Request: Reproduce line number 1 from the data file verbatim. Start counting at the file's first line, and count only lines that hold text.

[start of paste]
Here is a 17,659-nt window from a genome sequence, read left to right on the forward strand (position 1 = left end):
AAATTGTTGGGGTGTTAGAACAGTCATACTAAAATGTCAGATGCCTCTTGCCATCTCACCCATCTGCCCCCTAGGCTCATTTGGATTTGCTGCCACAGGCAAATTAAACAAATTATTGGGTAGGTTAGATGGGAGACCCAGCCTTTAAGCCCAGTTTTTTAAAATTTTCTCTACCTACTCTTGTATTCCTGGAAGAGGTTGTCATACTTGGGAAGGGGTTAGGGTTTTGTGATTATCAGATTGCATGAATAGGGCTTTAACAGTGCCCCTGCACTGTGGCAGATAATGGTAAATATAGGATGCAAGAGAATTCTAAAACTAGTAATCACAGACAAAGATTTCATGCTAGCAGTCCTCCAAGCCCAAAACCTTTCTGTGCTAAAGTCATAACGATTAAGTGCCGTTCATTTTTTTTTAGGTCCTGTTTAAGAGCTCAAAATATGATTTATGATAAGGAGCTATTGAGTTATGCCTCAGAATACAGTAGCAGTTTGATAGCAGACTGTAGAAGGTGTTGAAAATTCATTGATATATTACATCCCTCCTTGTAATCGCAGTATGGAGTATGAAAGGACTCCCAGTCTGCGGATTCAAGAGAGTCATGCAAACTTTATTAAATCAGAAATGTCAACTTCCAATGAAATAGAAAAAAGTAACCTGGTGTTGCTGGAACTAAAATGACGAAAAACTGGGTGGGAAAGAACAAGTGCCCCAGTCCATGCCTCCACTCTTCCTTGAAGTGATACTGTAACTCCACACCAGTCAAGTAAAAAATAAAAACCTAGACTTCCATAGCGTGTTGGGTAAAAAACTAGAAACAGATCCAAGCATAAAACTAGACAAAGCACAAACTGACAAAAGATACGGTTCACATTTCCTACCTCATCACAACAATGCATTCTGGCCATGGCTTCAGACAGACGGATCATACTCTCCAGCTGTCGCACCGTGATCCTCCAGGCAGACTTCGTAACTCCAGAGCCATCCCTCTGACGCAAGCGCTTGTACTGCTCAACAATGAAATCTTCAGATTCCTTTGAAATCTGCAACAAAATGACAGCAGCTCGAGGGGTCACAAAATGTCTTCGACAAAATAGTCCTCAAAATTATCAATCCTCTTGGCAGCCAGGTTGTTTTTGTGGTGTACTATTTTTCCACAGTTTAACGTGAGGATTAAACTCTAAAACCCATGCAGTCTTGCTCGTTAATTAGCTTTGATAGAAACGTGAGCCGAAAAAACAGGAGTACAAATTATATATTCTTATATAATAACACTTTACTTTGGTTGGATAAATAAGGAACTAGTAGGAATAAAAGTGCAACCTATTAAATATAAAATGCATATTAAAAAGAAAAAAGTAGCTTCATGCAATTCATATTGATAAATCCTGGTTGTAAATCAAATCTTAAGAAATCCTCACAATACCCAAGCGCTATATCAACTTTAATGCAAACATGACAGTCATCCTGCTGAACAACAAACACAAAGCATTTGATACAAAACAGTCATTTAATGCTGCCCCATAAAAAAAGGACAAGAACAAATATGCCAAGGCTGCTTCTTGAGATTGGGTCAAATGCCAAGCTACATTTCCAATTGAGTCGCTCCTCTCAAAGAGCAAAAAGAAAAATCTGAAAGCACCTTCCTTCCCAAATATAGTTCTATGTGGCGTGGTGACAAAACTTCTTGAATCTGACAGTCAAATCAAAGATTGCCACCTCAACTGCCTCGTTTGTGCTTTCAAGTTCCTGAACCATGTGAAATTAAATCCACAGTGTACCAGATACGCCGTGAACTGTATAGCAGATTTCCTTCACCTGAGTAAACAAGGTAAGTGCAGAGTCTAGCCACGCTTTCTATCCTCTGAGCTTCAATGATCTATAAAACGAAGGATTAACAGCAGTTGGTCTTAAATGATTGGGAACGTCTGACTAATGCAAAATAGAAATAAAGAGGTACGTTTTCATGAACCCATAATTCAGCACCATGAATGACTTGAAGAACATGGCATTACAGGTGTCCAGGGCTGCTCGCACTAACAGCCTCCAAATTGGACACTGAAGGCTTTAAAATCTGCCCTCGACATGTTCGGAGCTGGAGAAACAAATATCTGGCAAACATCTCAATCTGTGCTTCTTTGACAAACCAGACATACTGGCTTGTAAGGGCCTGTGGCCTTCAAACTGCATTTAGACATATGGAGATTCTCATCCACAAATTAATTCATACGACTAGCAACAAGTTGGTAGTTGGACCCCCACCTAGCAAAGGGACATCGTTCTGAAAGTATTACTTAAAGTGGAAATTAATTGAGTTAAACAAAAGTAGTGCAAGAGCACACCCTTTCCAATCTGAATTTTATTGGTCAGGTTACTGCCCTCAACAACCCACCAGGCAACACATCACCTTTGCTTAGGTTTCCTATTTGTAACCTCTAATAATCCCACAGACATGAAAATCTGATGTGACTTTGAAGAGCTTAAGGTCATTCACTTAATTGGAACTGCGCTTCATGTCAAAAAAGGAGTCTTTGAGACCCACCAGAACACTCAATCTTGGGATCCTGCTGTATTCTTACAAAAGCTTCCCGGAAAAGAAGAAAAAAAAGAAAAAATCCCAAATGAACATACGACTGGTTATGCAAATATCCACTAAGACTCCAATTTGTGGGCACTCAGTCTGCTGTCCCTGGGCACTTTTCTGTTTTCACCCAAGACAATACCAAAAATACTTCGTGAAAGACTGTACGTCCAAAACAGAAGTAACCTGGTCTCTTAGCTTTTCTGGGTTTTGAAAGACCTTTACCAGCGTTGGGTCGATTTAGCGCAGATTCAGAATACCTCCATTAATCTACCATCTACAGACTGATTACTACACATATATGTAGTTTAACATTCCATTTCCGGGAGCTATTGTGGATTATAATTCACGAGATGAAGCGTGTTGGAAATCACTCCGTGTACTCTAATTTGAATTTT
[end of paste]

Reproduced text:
Here is a 17,659-nt window from a genome sequence, read left to right on the forward strand (position 1 = left end):